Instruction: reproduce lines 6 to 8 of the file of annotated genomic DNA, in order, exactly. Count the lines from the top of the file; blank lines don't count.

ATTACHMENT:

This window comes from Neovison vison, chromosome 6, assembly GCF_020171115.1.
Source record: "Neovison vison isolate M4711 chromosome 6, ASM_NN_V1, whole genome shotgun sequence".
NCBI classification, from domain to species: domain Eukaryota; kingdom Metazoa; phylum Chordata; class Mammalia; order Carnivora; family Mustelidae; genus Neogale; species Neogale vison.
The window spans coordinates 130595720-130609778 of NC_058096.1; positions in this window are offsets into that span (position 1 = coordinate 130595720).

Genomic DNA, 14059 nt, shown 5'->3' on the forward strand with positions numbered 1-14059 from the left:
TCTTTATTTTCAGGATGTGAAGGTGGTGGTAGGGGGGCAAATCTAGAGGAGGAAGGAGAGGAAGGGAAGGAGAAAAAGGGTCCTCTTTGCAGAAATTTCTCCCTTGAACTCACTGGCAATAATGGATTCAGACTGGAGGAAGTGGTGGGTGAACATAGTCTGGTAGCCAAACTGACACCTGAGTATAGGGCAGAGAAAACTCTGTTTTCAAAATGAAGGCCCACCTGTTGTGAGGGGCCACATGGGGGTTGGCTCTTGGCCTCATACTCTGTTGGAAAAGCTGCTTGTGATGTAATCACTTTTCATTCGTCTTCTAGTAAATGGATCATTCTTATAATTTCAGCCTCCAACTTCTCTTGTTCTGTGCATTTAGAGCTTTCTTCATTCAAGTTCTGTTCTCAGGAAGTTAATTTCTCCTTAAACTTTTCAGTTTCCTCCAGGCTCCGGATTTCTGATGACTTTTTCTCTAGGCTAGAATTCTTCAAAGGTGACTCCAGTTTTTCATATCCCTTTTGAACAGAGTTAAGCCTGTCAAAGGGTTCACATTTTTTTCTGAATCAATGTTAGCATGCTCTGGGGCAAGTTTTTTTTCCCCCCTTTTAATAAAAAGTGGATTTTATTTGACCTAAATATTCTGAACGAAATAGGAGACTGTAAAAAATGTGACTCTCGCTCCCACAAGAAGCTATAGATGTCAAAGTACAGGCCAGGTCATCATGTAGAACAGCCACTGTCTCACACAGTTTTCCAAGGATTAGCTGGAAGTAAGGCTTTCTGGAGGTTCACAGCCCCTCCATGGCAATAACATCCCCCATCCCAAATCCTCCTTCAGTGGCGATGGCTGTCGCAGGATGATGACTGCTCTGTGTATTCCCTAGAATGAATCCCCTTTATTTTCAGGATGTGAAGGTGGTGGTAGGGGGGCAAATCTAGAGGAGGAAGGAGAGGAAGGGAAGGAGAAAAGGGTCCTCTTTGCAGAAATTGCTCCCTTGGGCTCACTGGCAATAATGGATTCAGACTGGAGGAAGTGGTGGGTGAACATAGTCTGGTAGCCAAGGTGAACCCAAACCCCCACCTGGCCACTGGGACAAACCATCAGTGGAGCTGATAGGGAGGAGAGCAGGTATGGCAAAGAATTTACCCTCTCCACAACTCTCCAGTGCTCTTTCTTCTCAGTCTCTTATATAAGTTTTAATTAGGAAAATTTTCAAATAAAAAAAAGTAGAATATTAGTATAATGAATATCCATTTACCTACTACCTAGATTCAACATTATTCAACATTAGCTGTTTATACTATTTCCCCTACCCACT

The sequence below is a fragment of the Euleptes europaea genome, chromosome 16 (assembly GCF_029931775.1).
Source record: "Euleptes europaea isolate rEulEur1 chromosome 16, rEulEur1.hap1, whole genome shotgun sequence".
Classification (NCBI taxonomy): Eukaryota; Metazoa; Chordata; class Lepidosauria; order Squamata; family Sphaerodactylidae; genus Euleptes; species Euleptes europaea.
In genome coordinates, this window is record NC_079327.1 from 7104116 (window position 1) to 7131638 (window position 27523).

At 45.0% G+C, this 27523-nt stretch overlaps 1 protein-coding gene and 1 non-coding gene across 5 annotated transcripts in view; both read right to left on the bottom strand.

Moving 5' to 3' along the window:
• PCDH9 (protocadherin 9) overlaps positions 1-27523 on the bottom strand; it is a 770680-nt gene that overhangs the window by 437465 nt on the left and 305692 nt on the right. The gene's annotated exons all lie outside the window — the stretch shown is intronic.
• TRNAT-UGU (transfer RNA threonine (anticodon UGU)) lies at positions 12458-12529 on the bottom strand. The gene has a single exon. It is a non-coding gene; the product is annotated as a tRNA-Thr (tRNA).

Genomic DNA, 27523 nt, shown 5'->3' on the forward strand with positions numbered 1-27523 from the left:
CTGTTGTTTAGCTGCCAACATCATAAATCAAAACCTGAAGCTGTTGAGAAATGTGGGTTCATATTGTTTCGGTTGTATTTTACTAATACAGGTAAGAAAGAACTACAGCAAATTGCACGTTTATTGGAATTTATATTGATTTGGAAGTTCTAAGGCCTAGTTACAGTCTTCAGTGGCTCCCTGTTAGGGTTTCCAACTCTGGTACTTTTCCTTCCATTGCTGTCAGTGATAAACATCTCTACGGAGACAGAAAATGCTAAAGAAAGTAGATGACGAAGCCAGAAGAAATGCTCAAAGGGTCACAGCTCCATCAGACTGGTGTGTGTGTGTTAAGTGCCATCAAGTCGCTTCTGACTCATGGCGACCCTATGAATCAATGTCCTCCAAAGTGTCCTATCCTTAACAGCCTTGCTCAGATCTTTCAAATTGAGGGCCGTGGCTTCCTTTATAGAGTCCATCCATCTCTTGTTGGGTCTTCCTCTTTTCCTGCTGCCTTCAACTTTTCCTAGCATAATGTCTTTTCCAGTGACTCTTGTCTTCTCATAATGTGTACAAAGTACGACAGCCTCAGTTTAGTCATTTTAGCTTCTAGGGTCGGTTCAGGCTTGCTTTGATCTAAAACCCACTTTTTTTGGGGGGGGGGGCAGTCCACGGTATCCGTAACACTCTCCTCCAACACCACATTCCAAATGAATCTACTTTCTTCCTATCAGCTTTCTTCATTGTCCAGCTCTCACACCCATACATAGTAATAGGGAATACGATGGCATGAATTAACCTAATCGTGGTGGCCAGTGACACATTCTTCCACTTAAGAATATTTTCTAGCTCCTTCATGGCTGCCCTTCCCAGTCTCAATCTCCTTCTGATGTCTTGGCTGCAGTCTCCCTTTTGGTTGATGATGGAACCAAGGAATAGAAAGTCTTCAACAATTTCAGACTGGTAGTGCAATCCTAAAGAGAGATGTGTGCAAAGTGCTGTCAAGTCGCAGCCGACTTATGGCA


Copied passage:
TCTTTATTTTCAGGATGTGAAGGTGGTGGTAGGGGGGCAAATCTAGAGGAGGAAGGAGAGGAAGGGAAGGAGAAAAAGGGTCCTCTTTGCAGAAATTTCTCCCTTGAACTCACTGGCAATAATGGATTCAGACTGGAGGAAGTGGTGGGTGAACATAGTCTGGTAGCCAAACTGACACCTGAGTATAGGGCAGAGAAAACTCTGTTTTCAAAATGAAGGCCCACCTGTTGTGAGGGGCCACATGGGGGTTGGCTCTTGGCCTCATACTCTGTTGGAAAAGCTGCTTGTGATGTAATCACTTTTCATTCGTCTTCTAGTAAATGGATCATTCTTATAATTTCAGCCTCCAACTTCTCTTGTTCTGTGCATTTAGAGCTTTCTTCATTCAAGTTCTGTTCTCAGGAAGTTAATTTCTCCTTAAACTTTTCAGTTTCCTCCAGGCTCCGGATTTCTGATGACTTTTTCTCTAGGCTAGAATTCTTCAAAGGTGACTCCAGTTTTTCATATCCCTTTTGAACAGAGTTAAGCCTGTCAAAGGGTTCACATTTTTTTCTGAATCAATGTTAGCATGCTCTGGGGCAAGTTTTTTTTCCCCCCTTTTAATAAAAAGTGGATTTTATTTGACCTAAATATTCTGAACGAAATAGGAGACTGTAAAAAATGTGACTCTCGCTCCCACAAGAAGCTATAGATGTCAAAGTACAGGCCAGGTCATCATGTAGAACAGCCACTGTCTCACACAGTTTTCCAAGGATTAGCTGGAAGTAAGGCTTTCTGGAGGTTCACAGCCCCTCCATGGCAATAACATCCCCCATCCCAAATCCTCCTTCAGTGGCGATGGCTGTCGCAGGATGATGACTGCTCTGTGTATTCCCTAGAATGAATCCCCTTTATTTTCAGGATGTGAAGGTGGTGGTAGGGGGGCAAATCTAGAGGAGGAAGGAGAGGAAGGGAAGGAGAAAAGGGTCCTCTTTGCAGAAATTGCTCCCTTGGGCTCACTGGCAATAATGGATTCAGACTGGAGGAAGTGGTGGGTGAACATAGTCTGGTAGCCAAGGTGAACCCAAACCCCCACCTGGCCACTGGGACAAACCATCAGTGGAGCTGATAGGGAGGAGAGCAGGTATGGCAAAGAATTTACCCTCTCCACAACTCTCCAGTGCTCTTTCTTCTCAGTCTCTTATATAAGTTTTAATTAGGAAAATTTTCAAATAAAAAAAAGTAGAATATTAGTATAATGAATATCCATTTACCTACTACCTAGATTCAACATTATTCAACATTAGCTGTTTATACTATTTCCCCTACCCACT

The sequence below is a fragment of the Euleptes europaea genome, chromosome 16 (assembly GCF_029931775.1).
Source record: "Euleptes europaea isolate rEulEur1 chromosome 16, rEulEur1.hap1, whole genome shotgun sequence".